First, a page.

The Role and Regulation of Clearing Brokers-Revisited
The Business Lawyer, 2020
46 Pages Posted: 9 Sep 2020
Date Written: July 29, 2020
This article focuses on the liability of clearing brokers to introduced customers for the misconduct of their introducing firms. To delineate this liability, the article describes the distinct and separate responsibilities and functions of clearing and introducing firms in relation to transactions in introduced accounts. The article examines the key events that led Congress, in 1975, to mandate the U.S. Securities and Exchange Commission (“SEC”) to facilitate the establishment of a new and robust clearance and settlement system in the wake of the collapse of the prior, largely manual, system during the Paper Crunch crisis of the late 1960s and early 1970s as well as the resulting regulatory framework facilitated by the SEC between 1975 and 1982 that governs clearing brokers to this day. The article discusses the specific SEC and securities industry rules that form the core of this regulatory framework, which has guided the prevailing case-law on the liability of clearing brokers. The article also examines the more recent theories of clearing broker liability under the Bankruptcy Code and under state blue sky laws — theories that diverge from and conflict with prevailing case-law. The article briefly discusses why claimants in arbitration seem to have a higher success rate against clearing brokers than plaintiffs do in court with respect to the same or similar claims. The article concludes with the observation that conflicting standards of conduct and liability in the area of clearing broker regulation and case-law are fundamentally undesirable and that such conflicts should be mitigated or eliminated in deference to the federal regulatory framework established between 1975 and 1982 and refined and strengthened to date.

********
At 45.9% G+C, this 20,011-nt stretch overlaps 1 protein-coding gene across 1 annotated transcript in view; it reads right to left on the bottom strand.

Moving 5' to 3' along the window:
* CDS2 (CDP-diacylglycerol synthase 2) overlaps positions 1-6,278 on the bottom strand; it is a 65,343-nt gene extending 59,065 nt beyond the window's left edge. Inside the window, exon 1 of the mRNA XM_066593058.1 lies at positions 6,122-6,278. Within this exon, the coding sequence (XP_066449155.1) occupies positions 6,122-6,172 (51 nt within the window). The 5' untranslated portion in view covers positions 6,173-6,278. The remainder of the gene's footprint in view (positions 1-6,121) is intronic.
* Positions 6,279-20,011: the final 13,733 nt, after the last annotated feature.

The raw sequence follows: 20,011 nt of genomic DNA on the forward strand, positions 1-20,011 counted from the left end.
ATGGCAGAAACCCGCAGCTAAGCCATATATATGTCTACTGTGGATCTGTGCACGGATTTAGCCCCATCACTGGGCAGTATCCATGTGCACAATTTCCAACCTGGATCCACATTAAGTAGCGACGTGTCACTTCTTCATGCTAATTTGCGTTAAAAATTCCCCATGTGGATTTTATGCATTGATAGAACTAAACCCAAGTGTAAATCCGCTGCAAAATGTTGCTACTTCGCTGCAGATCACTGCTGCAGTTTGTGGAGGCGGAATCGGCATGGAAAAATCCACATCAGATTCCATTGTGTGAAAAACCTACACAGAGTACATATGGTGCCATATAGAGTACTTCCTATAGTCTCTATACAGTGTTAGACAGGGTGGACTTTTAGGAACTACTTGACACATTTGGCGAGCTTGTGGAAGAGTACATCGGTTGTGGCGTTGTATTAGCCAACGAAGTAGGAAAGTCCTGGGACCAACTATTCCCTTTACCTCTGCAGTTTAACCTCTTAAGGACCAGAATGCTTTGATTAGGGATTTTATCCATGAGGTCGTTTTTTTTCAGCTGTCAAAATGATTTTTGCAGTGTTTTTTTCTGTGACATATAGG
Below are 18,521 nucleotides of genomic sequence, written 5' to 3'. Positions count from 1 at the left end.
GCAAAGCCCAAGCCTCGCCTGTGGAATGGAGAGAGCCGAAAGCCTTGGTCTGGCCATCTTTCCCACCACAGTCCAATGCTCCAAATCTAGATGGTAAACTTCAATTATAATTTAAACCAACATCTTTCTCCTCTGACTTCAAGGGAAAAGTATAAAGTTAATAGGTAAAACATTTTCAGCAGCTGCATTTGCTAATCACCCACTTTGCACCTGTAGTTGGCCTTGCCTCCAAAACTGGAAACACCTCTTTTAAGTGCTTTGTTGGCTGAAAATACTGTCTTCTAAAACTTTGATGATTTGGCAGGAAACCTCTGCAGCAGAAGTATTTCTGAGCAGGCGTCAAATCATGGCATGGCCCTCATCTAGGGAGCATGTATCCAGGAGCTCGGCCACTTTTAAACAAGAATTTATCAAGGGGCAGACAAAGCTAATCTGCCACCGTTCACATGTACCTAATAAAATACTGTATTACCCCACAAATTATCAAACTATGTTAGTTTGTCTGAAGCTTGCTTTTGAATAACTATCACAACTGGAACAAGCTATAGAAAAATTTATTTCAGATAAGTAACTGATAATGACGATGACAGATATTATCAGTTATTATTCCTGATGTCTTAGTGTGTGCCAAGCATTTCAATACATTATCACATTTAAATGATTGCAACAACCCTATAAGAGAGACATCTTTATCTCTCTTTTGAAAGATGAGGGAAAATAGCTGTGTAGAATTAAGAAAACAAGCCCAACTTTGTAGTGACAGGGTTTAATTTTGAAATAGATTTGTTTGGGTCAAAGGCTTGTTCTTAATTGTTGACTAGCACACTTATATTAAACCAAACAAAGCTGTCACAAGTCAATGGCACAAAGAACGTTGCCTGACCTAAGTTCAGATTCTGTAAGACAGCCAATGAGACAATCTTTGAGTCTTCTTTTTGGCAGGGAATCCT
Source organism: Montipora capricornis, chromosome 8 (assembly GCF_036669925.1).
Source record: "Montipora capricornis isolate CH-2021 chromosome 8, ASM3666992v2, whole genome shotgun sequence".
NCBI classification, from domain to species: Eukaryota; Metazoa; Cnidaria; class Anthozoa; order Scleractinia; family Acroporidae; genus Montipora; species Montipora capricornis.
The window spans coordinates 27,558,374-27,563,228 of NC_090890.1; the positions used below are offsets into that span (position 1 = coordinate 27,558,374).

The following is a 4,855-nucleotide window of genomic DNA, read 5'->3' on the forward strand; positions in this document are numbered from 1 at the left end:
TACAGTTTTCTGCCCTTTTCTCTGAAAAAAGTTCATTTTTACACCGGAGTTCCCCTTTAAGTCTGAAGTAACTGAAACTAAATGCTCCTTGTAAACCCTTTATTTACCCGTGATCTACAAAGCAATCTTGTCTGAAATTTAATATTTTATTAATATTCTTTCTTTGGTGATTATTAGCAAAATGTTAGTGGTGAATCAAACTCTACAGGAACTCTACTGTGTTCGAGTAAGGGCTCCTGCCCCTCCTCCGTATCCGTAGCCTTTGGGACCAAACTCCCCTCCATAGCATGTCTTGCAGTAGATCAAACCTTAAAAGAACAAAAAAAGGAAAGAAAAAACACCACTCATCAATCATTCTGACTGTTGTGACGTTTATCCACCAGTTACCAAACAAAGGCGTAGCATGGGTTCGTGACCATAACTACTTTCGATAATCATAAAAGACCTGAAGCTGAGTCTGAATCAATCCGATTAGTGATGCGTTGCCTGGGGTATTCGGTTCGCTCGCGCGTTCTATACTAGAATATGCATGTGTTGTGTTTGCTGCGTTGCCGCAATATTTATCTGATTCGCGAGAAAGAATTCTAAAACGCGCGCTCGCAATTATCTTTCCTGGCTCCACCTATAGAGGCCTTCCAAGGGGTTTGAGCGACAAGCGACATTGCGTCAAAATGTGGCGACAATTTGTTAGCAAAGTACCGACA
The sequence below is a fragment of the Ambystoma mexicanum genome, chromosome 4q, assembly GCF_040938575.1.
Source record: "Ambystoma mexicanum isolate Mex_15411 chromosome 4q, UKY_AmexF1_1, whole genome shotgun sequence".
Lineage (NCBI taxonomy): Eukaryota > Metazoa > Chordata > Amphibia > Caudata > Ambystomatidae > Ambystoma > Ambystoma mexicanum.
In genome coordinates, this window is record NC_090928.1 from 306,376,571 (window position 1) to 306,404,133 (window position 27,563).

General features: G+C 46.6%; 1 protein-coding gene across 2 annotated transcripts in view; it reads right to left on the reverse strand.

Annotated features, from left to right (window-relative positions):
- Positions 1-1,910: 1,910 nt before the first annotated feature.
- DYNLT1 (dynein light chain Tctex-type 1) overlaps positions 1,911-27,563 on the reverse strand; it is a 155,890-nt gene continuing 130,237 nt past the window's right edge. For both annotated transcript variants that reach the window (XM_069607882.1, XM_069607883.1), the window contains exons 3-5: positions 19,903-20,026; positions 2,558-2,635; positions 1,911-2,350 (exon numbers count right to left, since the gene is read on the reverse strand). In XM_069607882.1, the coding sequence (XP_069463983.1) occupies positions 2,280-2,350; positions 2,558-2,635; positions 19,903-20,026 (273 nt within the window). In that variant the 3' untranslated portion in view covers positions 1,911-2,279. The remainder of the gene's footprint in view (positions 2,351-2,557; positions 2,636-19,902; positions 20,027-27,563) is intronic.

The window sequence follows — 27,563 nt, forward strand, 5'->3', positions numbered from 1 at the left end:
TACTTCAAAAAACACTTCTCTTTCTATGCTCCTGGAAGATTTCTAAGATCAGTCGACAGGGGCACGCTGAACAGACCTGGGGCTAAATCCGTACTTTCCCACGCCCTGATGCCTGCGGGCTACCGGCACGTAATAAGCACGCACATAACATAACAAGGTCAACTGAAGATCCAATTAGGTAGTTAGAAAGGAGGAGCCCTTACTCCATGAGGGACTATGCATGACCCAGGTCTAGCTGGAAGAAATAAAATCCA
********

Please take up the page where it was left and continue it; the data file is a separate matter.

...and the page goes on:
Keywords: clearing broker liability
JEL Classification: K22, K23
Suggested Citation: Suggested Citation